The new Apple operating system, iOS 8, will be available as a free download Sept. 17 for the new, and most of the previous, iPhones, iPods, and iPad smart devices.

Having the iOS 8 on one’s Apple smart device will allow folks to use Siri (Apple’s voiced personal assistant app) to control smart devices in the home, and assist in using health and fitness apps.

Towards the end of this Apple special event, a brand-new Apple product was introduced.

The audience stood and erupted with cheers as Cook announced there was “one more thing.”

This was reminiscent of what Steve Jobs would say at the close of a keynote address, before revealing a new product or technology.

I think most of us watching, and those in attendance, knew what was coming.

Yes, it was the announcement of Apple’s wearable smart-watch.

And no, Apple didn’t call it the iWatch.

It’s simply called: Apple Watch.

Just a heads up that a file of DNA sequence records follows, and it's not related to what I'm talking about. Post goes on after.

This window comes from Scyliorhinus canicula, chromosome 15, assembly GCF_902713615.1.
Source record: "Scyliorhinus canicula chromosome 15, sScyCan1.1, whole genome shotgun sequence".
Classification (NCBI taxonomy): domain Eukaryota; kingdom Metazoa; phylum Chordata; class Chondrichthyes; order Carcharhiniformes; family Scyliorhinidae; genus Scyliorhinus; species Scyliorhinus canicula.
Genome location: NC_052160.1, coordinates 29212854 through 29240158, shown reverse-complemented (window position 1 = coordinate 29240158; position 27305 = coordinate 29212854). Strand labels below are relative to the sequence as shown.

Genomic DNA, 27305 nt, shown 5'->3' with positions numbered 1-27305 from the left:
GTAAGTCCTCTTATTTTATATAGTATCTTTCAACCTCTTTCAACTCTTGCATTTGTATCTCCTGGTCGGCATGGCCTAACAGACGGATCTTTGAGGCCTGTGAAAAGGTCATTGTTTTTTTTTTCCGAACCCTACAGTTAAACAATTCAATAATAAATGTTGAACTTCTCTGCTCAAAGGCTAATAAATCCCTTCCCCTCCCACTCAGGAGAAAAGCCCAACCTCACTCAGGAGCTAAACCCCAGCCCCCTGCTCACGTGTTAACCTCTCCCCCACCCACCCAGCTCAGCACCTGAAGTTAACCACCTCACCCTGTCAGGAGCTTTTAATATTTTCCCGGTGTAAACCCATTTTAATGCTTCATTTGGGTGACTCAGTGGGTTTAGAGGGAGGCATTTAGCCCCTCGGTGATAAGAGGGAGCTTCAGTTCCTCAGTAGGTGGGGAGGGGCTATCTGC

Personally, I would have preferred “iWatch.”

Of course, this ergonomically-fashionable Apple Watch has all sorts of cool bells and whistles; including the way one navigates within the apps with the user interface, via manipulation of the “digital crown,” which resembles the metal turning-wheel used to set the time on a regular watch.

During the presentation, it was noted how the user interface for the original Macintosh computer was a mouse, the first iPod used a click wheel, and the first iPhone used a multi-touch interface on its screen.

For Apple’s brand-new smart watch, we will need to learn how to operate a very small mechanical metal turning-wheel, in order to control and use the apps.

Alright, I am not so thrilled about this, but I suppose trying to navigate, zoom in on, and open individual apps using finger “tap and swipe” on the small surface of a glass watch is not very practical.

Apple smartly explained this digital crown “answers the fundamental challenge of how to magnify content on a small display.”

The Apple Watch will be tethered to, and will communicate with the iPhone, allowing it to send and receive messages, and answer phone calls.

The sensors under the watch will send muscle-vibration haptic feedback signals to the user for various notifications. They will also be used for gathering information by Apple’s health app, such as the wearer’s heart beat and pulse.

The Apple Watch allows one to customize its screen appearance, and a person can choose from a variety of stylish, interchangeable wrist bands.